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Woodland sell-off threatens split in UK coalition

Government plans to sell off the England's woodlands look set to cause a major rift in the UK's ruling coalition, with Liberal Democrat president Tim Farron yesterday helping to tear up a copy of the controversial bill at a rally in the Lake District.

Around 1,500 protesters cheered as the MP for Westmorland and Lonsdale joined with Labour opponents of the bill, as well those from the Conservative Party - the senior partner in the coalition with the Liberal Democrats - at the meeting in Grizedale forest.

Farron pledged to vote against the Public Bodies bill, which includes the proposal, when it is introduced to the House of Commons on Wednesday

Another local member, John Woodcock, the Labour MP for Barrow and Furness, demanded that ministers "wake up and see how badly they have misjudged the issue".

Protests have been organised around the country against the government proposals, which could see the sale or leasing of 100 per cent of land currently owned by the Forestry Commission, amounting to more than 258,000 hectares (638,000 acres).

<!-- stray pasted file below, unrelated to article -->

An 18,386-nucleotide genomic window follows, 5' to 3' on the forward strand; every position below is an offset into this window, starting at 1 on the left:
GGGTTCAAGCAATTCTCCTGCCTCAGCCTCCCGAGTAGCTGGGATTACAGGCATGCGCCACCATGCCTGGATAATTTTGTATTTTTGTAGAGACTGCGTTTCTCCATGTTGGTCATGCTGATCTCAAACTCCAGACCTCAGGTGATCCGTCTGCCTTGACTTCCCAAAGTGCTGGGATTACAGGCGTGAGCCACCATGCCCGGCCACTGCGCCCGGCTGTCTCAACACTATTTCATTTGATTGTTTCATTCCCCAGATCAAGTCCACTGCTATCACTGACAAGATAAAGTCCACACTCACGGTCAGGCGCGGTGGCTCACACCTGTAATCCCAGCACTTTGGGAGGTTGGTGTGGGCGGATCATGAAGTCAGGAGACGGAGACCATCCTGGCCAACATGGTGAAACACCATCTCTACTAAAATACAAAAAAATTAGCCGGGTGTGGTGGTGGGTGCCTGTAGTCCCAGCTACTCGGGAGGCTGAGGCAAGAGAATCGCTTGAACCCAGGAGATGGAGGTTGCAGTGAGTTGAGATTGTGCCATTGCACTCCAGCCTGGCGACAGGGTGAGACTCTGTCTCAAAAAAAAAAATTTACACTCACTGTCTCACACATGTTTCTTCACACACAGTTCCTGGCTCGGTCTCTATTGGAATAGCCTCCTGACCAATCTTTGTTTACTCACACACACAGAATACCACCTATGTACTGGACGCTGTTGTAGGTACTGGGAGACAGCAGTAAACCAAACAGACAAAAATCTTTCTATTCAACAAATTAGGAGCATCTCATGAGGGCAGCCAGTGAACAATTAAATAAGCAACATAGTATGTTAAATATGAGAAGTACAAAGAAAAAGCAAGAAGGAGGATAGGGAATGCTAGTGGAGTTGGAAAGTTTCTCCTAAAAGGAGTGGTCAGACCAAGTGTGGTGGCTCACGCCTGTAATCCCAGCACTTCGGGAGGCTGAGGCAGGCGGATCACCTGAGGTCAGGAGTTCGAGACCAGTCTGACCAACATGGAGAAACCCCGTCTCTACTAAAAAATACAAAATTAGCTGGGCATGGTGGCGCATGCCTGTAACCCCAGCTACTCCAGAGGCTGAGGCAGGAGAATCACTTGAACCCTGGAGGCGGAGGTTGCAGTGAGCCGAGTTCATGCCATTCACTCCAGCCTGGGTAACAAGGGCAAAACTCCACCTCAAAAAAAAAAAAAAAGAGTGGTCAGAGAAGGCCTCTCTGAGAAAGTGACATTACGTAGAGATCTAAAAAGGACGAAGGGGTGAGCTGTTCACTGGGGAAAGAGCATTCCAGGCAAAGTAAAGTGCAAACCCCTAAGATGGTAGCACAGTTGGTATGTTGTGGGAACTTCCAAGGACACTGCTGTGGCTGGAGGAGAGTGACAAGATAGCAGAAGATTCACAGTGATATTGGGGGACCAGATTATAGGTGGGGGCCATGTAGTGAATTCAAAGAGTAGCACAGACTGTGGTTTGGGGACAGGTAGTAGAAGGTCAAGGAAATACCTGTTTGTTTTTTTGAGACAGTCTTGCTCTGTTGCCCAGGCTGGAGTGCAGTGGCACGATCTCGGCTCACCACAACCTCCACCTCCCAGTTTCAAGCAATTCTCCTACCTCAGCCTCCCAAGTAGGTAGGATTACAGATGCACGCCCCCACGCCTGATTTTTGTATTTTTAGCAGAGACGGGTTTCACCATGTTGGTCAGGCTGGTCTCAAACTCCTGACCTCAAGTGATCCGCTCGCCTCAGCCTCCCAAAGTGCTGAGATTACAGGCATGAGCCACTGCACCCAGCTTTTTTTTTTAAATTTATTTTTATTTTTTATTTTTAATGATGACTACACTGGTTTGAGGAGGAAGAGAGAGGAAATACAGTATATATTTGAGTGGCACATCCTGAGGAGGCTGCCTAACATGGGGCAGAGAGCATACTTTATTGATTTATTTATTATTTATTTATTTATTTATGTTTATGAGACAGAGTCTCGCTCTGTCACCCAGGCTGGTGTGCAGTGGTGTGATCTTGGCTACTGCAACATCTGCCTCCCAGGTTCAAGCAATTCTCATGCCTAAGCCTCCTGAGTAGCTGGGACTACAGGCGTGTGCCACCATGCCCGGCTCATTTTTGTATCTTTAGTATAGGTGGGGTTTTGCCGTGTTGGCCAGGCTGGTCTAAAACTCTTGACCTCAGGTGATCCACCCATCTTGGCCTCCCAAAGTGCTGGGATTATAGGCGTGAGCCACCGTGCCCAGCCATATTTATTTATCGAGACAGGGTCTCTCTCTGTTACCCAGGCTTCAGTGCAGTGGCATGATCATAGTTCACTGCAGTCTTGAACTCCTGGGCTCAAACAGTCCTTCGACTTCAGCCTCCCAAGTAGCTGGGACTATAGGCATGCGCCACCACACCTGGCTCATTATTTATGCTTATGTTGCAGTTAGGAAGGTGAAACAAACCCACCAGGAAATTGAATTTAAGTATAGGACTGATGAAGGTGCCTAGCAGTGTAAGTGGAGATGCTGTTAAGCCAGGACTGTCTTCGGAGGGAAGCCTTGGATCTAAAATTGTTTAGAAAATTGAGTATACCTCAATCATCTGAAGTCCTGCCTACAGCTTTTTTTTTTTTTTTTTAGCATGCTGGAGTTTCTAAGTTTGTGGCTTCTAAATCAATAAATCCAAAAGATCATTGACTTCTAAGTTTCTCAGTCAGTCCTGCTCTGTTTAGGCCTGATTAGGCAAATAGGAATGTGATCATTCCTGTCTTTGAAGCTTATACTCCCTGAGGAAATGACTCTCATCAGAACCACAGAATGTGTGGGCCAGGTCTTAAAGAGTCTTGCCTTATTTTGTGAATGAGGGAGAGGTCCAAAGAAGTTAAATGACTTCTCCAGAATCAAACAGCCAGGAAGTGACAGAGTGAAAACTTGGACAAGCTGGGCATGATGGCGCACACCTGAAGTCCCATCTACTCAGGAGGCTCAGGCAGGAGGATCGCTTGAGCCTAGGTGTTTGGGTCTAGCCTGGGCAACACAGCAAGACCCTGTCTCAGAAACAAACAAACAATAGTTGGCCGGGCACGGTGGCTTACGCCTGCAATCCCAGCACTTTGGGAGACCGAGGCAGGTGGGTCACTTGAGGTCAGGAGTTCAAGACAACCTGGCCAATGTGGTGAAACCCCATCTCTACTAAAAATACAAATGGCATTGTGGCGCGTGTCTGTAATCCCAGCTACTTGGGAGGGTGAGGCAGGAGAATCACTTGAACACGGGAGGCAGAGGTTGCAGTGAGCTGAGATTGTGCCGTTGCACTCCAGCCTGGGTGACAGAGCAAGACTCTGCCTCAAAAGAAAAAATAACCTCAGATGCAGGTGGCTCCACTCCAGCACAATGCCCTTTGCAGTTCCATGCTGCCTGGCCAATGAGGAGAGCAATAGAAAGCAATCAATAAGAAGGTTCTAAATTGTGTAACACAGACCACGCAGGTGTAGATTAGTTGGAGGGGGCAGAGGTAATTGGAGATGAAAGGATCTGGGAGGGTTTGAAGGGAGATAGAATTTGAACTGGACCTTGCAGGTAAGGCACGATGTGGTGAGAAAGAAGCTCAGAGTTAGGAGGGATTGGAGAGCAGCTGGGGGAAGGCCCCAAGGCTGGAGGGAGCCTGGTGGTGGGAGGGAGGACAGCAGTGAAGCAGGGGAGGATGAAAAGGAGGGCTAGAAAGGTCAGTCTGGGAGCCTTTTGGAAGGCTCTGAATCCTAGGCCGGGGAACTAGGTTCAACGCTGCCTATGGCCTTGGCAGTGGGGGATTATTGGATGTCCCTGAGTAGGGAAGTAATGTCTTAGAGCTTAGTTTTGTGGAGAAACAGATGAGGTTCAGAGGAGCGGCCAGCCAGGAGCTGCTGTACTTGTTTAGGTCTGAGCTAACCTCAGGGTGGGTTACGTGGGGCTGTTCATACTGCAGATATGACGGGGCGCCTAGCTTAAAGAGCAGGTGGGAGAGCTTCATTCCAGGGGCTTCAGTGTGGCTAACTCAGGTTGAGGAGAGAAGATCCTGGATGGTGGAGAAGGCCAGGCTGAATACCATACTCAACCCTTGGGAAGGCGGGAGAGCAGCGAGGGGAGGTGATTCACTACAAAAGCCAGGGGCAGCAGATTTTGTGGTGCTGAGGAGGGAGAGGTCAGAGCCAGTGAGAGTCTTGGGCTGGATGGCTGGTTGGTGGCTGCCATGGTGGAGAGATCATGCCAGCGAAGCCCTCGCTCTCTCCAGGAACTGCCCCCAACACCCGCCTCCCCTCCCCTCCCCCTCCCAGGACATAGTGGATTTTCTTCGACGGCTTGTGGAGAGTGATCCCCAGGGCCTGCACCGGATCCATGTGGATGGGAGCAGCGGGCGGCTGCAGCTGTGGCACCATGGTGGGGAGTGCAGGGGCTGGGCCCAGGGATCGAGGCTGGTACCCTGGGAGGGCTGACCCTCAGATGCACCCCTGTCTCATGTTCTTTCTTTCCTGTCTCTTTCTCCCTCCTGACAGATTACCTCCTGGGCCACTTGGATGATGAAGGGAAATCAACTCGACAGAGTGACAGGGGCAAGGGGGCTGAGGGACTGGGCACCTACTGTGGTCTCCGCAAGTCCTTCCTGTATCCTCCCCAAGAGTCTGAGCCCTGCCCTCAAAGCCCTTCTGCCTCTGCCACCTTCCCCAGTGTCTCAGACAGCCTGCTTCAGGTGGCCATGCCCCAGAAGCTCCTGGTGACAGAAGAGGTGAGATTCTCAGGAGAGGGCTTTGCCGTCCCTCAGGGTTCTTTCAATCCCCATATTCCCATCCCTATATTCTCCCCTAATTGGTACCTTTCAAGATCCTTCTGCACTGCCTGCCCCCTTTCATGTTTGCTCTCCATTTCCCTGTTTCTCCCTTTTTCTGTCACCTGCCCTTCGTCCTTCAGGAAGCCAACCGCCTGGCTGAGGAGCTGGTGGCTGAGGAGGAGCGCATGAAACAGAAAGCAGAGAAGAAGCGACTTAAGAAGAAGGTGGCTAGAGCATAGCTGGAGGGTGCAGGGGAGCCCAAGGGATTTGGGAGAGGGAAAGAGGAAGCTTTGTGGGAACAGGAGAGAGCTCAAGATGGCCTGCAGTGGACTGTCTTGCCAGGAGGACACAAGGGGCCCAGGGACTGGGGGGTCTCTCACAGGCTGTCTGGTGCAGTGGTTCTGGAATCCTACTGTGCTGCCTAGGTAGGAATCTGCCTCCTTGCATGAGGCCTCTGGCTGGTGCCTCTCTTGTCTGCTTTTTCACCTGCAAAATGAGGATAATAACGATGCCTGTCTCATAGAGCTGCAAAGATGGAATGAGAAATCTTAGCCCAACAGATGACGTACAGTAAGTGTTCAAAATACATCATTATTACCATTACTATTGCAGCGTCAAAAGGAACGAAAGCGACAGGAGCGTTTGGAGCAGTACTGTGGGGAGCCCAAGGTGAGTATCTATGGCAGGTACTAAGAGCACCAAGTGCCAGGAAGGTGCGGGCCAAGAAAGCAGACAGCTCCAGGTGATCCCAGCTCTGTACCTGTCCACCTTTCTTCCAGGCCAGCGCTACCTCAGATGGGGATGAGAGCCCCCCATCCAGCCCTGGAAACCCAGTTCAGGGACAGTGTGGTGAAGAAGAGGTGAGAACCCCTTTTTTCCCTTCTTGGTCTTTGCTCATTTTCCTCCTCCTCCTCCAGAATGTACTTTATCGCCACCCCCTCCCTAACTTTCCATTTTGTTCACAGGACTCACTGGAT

The demos follow a call last week by environmental campaign group Greenpeace for a rethink of the Government's plans.

Also speaking at the rally, Lord Clark of Windermere, who served as a Labour cabinet minister under Tony Blair before becoming head of the Forestry Commission, claimed that the plan would not even save the Treasury money. Placing more than a quarter of publicly owned forestry land in the hands of charitable trusts would require a subsidy approaching £55 million a year, he said.

In a recent poll conducted by YouGov, 84 per cent of those questioned supported the forests being kept under public ownership.

Public consultation on the proposed legislation will be open until 21st April. To have your say, visit here.